In Celiac Disease and the Quest for a Cure Part 1, we discussed Nexvax2. This vaccine could one day offer a real cure for celiac disease by “teaching” our immune systems to tolerate gluten.
Today, we’re going to look at a company that’s taking a completely different approach.
California-based biotechnology company Alvine Pharmaceuticals has been hard at work on their leading candidate for celiac disease treatment. The newest version of this therapy is called ALV003, which uses an enzyme-based approach to break down the harmful components of gluten.
See, humans do not break down the massive gluten particle as completely as it breaks down smaller, simpler food particles. These partially digested gluten peptides make their way into the human gut and, in a normal person’s body, pass through without a problem. However, people with celiac disease suffer from a “leaky gut” which allows these molecules to pass through the cellular gaps in the gut and into the blood. Once there, the immune system goes into a frenzy, attacking the gluten and damaging the tissue around it.
Getting to the Gluten before the Gluten Gets to You
So because humans lack the ability to completely break down this massive protein, scientists have turned to another source.
ALV003 is a combination of ALV001 and ALV002. ALV001 is an enzyme produced by the glutinous grain barley and is known as EP-B2. ALV002 is an enzyme derived from bacterial sphingomonas capsulata and is known as SC-PEP. Instead of trying to break down the entire gluten molecule, these two enzymes go after the glutamine and proline residues on the molecule, which causes it to break down into smaller fragments that are not recognized by the immune system as gluten.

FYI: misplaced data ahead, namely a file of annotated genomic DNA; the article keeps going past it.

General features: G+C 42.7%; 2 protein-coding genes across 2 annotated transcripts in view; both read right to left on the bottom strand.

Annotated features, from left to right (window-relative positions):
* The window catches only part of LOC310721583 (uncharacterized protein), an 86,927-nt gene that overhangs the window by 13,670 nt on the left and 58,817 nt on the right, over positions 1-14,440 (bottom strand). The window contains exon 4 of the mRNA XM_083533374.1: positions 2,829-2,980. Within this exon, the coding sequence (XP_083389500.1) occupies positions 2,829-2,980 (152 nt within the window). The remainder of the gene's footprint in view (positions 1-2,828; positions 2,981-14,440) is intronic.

When combined into ALV003, the results have been promising. Alvine successfully completed a Phase IIa clinical trial in 2010 (Phase IIa studies tend to focus on human safety, while Phase IIb studies focus more on therapeutic effectiveness). Adding more momentum to Alvine’s progress is the fact that in May 2011, the U.S. Patent and Trademark Office approved four patents for Alvine’s Stanford University-based researchers. This significantly increases Alvine’s ability to raise money and conduct further research and clinical trials.
While the intended final ALV003 product would be an orally administered drug to be taken with glutinous food (similar to how people with lactose intolerance take Lactaid), there are further possibilities for this promising therapy. Eventually, something like ALV003 might be added to the food itself, so that you wouldn’t even have to take the pill with food.
Who knows – maybe one day these enzymes will be mandated by the government to be added to breads. If that sounds unreasonable, remember that it already happened with folic acid.
ALV003 aims to break down gluten while it’s still in the stomach so that by the time it reaches your intestine, where it can potentially slip through your “leaky gut” and cause damage, it has already been degraded. This is where Alvine is headed, and it looks like things are moving right along for them.
A Third Path?
Some of you may have heard of Dr. Alessio Fasano. Well if you haven’t, he is the authority on celiac disease. His team is taking a completely approach to finding a cure for celiac, and they may be the closest of them all… Well at least the FDA thinks so.
We’ll discuss what they’re doing in the next installment of Celiac Disease and the Quest for a Cure.